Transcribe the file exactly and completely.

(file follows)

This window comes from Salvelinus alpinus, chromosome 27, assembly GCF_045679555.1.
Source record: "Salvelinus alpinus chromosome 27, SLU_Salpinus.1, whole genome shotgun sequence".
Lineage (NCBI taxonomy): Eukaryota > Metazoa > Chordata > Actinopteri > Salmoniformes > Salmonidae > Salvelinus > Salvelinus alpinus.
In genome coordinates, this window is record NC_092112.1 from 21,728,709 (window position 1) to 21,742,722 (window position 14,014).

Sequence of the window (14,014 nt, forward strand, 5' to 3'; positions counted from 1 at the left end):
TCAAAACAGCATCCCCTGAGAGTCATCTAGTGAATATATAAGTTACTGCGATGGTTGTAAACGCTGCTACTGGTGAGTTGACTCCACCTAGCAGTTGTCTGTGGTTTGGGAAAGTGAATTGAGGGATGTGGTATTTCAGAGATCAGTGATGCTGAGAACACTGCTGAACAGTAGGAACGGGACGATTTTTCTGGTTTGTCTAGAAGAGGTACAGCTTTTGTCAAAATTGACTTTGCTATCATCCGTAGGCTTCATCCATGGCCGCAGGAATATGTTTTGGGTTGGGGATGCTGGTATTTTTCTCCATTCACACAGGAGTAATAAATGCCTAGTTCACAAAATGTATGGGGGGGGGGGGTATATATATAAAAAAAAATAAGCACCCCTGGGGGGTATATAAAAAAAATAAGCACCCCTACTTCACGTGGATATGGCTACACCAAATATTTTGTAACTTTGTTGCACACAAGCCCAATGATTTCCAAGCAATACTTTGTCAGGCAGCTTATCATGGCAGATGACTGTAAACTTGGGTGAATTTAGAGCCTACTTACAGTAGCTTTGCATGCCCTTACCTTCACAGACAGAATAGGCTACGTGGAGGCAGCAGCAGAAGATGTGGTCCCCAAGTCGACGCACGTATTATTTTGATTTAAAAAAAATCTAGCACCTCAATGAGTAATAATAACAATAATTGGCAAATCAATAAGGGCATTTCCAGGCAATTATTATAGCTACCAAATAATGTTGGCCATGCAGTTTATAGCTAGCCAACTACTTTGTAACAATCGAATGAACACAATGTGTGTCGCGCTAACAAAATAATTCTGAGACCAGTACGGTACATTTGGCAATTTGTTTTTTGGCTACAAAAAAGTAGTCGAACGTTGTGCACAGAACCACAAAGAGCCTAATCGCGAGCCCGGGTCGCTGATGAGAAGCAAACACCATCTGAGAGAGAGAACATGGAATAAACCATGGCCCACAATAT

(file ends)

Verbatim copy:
This window comes from Salvelinus alpinus, chromosome 27, assembly GCF_045679555.1.
Source record: "Salvelinus alpinus chromosome 27, SLU_Salpinus.1, whole genome shotgun sequence".
Lineage (NCBI taxonomy): Eukaryota > Metazoa > Chordata > Actinopteri > Salmoniformes > Salmonidae > Salvelinus > Salvelinus alpinus.
In genome coordinates, this window is record NC_092112.1 from 21,728,709 (window position 1) to 21,742,722 (window position 14,014).

Sequence of the window (14,014 nt, forward strand, 5' to 3'; positions counted from 1 at the left end):
TCAAAACAGCATCCCCTGAGAGTCATCTAGTGAATATATAAGTTACTGCGATGGTTGTAAACGCTGCTACTGGTGAGTTGACTCCACCTAGCAGTTGTCTGTGGTTTGGGAAAGTGAATTGAGGGATGTGGTATTTCAGAGATCAGTGATGCTGAGAACACTGCTGAACAGTAGGAACGGGACGATTTTTCTGGTTTGTCTAGAAGAGGTACAGCTTTTGTCAAAATTGACTTTGCTATCATCCGTAGGCTTCATCCATGGCCGCAGGAATATGTTTTGGGTTGGGGATGCTGGTATTTTTCTCCATTCACACAGGAGTAATAAATGCCTAGTTCACAAAATGTATGGGGGGGGGGGGTATATATATAAAAAAAAATAAGCACCCCTGGGGGGTATATAAAAAAAATAAGCACCCCTACTTCACGTGGATATGGCTACACCAAATATTTTGTAACTTTGTTGCACACAAGCCCAATGATTTCCAAGCAATACTTTGTCAGGCAGCTTATCATGGCAGATGACTGTAAACTTGGGTGAATTTAGAGCCTACTTACAGTAGCTTTGCATGCCCTTACCTTCACAGACAGAATAGGCTACGTGGAGGCAGCAGCAGAAGATGTGGTCCCCAAGTCGACGCACGTATTATTTTGATTTAAAAAAAATCTAGCACCTCAATGAGTAATAATAACAATAATTGGCAAATCAATAAGGGCATTTCCAGGCAATTATTATAGCTACCAAATAATGTTGGCCATGCAGTTTATAGCTAGCCAACTACTTTGTAACAATCGAATGAACACAATGTGTGTCGCGCTAACAAAATAATTCTGAGACCAGTACGGTACATTTGGCAATTTGTTTTTTGGCTACAAAAAAGTAGTCGAACGTTGTGCACAGAACCACAAAGAGCCTAATCGCGAGCCCGGGTCGCTGATGAGAAGCAAACACCATCTGAGAGAGAGAACATGGAATAAACCATGGCCCACAATAT